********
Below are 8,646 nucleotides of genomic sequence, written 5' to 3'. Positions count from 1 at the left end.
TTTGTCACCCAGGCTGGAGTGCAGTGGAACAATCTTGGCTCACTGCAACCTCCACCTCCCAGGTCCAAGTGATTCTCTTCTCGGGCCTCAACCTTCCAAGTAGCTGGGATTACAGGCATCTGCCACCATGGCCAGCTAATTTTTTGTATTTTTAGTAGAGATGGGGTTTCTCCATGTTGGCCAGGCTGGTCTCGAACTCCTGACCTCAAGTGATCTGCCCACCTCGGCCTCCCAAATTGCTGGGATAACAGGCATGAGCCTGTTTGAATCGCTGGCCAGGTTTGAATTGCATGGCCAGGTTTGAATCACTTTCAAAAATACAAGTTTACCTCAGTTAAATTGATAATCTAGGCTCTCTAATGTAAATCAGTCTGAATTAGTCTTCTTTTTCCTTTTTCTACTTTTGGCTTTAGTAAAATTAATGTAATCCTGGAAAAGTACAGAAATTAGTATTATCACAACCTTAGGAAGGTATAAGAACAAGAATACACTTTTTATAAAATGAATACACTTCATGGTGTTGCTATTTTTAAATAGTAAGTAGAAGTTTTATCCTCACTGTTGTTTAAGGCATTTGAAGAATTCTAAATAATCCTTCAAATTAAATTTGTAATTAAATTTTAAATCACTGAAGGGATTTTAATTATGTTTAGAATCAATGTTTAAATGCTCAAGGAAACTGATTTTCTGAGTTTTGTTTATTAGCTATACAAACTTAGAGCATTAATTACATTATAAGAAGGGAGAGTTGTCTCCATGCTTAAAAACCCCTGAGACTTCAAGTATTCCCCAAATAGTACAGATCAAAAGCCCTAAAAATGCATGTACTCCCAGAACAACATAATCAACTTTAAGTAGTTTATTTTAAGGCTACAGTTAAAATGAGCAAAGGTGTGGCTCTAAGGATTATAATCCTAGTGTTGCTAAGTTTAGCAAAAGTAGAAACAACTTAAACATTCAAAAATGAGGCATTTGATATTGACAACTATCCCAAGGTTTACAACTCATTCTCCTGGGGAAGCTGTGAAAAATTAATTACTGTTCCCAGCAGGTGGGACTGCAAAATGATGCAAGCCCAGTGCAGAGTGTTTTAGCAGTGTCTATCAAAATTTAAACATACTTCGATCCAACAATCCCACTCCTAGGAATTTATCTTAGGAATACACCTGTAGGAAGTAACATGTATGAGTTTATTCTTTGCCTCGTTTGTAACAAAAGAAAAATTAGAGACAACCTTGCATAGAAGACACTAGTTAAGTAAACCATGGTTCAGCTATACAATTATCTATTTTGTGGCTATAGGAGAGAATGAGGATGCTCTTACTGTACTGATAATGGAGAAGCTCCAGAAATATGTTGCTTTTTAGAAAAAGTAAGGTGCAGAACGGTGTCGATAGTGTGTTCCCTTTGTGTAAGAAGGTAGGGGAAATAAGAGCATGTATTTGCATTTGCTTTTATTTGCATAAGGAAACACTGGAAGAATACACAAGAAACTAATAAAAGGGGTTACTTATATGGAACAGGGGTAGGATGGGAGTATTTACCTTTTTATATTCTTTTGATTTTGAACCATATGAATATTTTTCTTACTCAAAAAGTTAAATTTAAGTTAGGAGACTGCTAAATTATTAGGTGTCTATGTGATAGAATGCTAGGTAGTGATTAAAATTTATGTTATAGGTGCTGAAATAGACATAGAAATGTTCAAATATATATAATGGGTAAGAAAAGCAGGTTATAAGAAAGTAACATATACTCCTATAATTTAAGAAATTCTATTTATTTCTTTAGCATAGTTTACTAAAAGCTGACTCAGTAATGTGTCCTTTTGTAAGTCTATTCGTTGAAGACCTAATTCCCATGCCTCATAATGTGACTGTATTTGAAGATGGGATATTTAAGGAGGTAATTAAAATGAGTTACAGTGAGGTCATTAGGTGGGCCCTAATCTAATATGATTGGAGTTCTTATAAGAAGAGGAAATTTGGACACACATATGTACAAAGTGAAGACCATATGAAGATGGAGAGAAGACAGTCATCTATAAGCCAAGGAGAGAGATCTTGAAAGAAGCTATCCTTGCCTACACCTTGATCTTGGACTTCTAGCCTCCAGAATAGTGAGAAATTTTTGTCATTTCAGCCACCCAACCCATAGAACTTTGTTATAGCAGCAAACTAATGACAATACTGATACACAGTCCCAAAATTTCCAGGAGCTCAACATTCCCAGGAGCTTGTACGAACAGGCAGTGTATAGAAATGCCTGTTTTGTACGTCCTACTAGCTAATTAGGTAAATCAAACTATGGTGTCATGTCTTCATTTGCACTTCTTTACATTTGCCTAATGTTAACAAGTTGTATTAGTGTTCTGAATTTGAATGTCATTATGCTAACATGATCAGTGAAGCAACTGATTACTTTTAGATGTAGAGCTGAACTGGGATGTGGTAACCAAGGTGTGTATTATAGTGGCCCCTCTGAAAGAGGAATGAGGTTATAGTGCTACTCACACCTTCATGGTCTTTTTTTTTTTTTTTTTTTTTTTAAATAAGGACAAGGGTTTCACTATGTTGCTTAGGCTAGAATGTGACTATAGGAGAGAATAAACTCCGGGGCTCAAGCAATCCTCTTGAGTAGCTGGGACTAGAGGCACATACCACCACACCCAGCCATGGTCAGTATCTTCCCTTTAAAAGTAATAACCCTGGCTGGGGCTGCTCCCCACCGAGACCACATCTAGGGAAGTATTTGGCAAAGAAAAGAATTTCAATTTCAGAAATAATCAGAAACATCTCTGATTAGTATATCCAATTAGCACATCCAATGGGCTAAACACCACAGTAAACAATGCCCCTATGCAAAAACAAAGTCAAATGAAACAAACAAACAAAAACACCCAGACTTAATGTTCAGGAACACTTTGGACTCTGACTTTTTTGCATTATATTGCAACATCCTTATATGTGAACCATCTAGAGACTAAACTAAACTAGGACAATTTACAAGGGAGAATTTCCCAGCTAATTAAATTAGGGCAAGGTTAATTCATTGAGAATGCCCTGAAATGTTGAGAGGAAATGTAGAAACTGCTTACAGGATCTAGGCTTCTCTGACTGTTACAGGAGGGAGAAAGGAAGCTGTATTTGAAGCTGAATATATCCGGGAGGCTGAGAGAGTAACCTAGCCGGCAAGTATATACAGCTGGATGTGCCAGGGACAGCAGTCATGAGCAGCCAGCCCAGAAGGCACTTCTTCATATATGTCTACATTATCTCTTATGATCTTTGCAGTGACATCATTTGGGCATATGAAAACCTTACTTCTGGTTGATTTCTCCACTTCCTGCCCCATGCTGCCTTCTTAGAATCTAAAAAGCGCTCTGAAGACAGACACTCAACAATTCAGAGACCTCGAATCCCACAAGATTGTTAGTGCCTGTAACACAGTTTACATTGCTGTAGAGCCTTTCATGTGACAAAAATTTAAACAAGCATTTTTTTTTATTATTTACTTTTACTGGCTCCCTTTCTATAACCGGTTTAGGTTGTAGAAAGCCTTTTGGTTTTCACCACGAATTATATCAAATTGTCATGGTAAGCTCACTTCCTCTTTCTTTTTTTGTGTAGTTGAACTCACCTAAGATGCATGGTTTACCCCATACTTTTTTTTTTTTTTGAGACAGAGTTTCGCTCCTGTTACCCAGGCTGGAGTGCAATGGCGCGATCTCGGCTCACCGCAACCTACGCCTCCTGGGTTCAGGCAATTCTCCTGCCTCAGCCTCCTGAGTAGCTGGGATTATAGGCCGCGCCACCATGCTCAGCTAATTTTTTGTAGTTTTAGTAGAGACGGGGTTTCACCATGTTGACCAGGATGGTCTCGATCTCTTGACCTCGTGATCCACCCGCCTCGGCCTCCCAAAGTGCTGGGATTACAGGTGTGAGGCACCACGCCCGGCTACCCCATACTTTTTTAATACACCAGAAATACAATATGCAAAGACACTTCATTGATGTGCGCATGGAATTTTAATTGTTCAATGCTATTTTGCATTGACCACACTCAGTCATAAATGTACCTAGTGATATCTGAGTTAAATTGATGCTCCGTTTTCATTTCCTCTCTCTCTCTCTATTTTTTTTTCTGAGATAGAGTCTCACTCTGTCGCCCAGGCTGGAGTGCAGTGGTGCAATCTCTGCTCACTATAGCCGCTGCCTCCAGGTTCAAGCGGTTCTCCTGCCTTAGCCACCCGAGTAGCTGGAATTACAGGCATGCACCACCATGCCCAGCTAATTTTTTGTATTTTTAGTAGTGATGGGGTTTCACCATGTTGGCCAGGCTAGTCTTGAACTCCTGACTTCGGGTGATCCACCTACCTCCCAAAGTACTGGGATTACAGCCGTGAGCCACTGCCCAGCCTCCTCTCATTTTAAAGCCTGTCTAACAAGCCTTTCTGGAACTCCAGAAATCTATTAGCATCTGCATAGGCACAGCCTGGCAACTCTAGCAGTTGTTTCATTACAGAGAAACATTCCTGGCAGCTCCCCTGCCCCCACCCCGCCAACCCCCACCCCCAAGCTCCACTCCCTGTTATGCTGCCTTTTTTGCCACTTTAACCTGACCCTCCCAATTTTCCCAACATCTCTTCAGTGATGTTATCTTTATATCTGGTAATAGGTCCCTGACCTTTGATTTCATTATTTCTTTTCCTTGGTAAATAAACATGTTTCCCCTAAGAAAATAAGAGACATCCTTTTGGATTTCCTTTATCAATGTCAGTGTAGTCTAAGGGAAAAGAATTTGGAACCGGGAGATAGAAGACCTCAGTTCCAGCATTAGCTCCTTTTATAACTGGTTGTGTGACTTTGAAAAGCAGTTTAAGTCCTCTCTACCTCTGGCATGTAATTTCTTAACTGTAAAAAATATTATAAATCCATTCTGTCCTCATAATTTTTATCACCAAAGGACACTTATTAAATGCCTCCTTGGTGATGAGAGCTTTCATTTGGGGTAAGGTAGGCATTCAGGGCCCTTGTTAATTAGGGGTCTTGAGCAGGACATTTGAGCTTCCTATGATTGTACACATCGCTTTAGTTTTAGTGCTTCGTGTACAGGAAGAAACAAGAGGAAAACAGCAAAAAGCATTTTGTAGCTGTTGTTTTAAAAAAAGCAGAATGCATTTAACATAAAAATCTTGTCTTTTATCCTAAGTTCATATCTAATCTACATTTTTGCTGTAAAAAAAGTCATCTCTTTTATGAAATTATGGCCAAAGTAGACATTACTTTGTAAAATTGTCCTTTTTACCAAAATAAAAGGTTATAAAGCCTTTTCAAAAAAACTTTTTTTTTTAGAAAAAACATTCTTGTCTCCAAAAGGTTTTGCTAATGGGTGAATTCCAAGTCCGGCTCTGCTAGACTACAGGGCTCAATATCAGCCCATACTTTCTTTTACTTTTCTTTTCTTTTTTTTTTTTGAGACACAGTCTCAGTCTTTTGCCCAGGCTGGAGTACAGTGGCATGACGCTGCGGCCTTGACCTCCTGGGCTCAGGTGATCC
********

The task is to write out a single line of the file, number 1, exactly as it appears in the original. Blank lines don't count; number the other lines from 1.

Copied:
Below are 8,646 nucleotides of genomic sequence, written 5' to 3'. Positions count from 1 at the left end.